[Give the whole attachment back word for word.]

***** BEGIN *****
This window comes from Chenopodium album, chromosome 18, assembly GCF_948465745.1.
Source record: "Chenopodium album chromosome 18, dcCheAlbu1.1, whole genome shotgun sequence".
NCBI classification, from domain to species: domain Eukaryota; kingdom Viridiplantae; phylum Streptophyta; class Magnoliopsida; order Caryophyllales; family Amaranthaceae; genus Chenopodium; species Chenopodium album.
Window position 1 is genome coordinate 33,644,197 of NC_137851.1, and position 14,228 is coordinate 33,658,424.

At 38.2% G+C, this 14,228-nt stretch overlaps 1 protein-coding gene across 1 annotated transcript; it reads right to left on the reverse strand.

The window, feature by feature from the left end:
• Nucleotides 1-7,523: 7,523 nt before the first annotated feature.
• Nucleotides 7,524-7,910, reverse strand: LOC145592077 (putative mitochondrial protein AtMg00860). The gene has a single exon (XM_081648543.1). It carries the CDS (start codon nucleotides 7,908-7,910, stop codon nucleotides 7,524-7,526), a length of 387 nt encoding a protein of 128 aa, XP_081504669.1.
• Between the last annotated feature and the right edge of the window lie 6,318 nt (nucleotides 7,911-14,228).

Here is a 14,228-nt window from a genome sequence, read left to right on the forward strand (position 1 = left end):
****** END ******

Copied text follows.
This window comes from Chenopodium album, chromosome 18, assembly GCF_948465745.1.
Source record: "Chenopodium album chromosome 18, dcCheAlbu1.1, whole genome shotgun sequence".
NCBI classification, from domain to species: domain Eukaryota; kingdom Viridiplantae; phylum Streptophyta; class Magnoliopsida; order Caryophyllales; family Amaranthaceae; genus Chenopodium; species Chenopodium album.
Window position 1 is genome coordinate 33,644,197 of NC_137851.1, and position 14,228 is coordinate 33,658,424.

At 38.2% G+C, this 14,228-nt stretch overlaps 1 protein-coding gene across 1 annotated transcript; it reads right to left on the reverse strand.

The window, feature by feature from the left end:
• Nucleotides 1-7,523: 7,523 nt before the first annotated feature.
• Nucleotides 7,524-7,910, reverse strand: LOC145592077 (putative mitochondrial protein AtMg00860). The gene has a single exon (XM_081648543.1). It carries the CDS (start codon nucleotides 7,908-7,910, stop codon nucleotides 7,524-7,526), a length of 387 nt encoding a protein of 128 aa, XP_081504669.1.
• Between the last annotated feature and the right edge of the window lie 6,318 nt (nucleotides 7,911-14,228).

Here is a 14,228-nt window from a genome sequence, read left to right on the forward strand (position 1 = left end):